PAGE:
NATO’s actions could cause next cold war

William Bryer, Staff Writer

February 26, 2016

The weather was unusually warm for February in Munich, but the discussion was cold.

“We are rapidly rolling into a period of a new Cold War,” said Russian Prime Minister Dmitry Medvedev.

This emphatic statement was but one of the significant comments made at the 2016 Munich Security Conference.

From Feb. 12 to 14, nearly 600 of the world’s leading decision-makers gathered in the Bavarian capital for the 52nd annual MSC.

Many presidents, ministers, kings and other premiers of the world’s nations met to explore and confront current major international security matters and to anticipate future ones.

In addition to the leading governmental figures, Kofi Annan, former secretary general of the United Nations, Salil Shetty, secretary general of Amnesty International, and Jens Stoltenberg, secretary general of NATO, were present at the conference.

On the second day of the MSC, Medvedev made his “new Cold War” statement. Referring to NATO’s encroachment in Eastern Europe, he argues that the West has broken its 1990 promise to the Soviet Union.

Natalya Shelkova, assistant professor of economics and a Russian native, explains the promise that was made 26 years ago.

“The NATO expansion to the East, which was promised (to the USSR leadership) not to happen, is indeed happening,” said Shelkova in an email interview.

This promise to refrain from expanding eastward was meant to prevent the necessity of further, broader international security measures. But now that NATO countries are closer to Russia, there is a greater risk of potential conflict.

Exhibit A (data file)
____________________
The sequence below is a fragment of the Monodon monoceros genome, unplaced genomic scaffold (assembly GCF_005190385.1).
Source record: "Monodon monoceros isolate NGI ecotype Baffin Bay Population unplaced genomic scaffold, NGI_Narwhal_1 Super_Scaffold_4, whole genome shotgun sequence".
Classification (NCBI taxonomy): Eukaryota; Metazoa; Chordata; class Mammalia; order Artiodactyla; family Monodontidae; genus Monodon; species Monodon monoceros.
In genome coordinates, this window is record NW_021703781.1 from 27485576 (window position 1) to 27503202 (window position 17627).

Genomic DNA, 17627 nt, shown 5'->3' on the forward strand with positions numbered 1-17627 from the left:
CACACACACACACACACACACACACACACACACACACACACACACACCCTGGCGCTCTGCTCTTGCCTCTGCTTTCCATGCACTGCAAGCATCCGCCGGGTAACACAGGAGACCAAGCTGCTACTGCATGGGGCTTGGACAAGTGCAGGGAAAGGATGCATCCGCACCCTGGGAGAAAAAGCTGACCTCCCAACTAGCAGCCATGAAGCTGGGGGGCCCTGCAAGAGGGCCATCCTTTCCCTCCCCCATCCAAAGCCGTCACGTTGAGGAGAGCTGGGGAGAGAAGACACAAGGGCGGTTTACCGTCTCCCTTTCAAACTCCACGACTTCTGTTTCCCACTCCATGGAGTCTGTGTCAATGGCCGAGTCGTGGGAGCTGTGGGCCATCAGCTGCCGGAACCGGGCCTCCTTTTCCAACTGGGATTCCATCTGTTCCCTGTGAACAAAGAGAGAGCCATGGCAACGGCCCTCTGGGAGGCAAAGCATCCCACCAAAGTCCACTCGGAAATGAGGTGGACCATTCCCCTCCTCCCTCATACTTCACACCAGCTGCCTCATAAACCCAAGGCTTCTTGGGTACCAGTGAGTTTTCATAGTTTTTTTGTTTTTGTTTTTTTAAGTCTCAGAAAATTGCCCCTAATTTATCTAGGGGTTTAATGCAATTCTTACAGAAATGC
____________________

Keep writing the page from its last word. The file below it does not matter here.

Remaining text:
Because of the excitement centered on his first comment, Medvedev wanted to clarify what he meant.

“I never said that a new Cold War has begun,” Medvedev told TIME on Feb. 15, two days after making the initial comment. “I said that NATO’s decisions are pushing us toward a new Cold War.”

By making these decisions, is NATO pushing buttons it should not press?

At the conference, just a couple of speakers before Medvedev, Jens Stoltenberg stated two things the organization does not desire.

“NATO does not seek confrontation,” said Stoltenberg. “And we don’t want a new Cold War.”

But if things continue progressing as they have, is a new Cold War inevitable?

The fact that many nations participated in the conference might show that the world is ready to tackle major security issues and to prevent another Cold War.

“(We need to) think about the impact (another) Cold War might have,” said senior Moira O’Neill, president of the Guilford Peace Society.

A new Cold War would have many major repercussions.

“(A new Cold War) would just cause more problems and fear for all people in the world,” said junior Chris Ianine, a Moscow native, in an email interview.

On the opening afternoon of the conference, King Abdullah II bin Al Hussein of Jordan implored the audience members to do what it takes to prevent further conflict.

“Let’s not find ourselves meeting again in a few years discussing threats we could have well prevented,” said King Abdullah.

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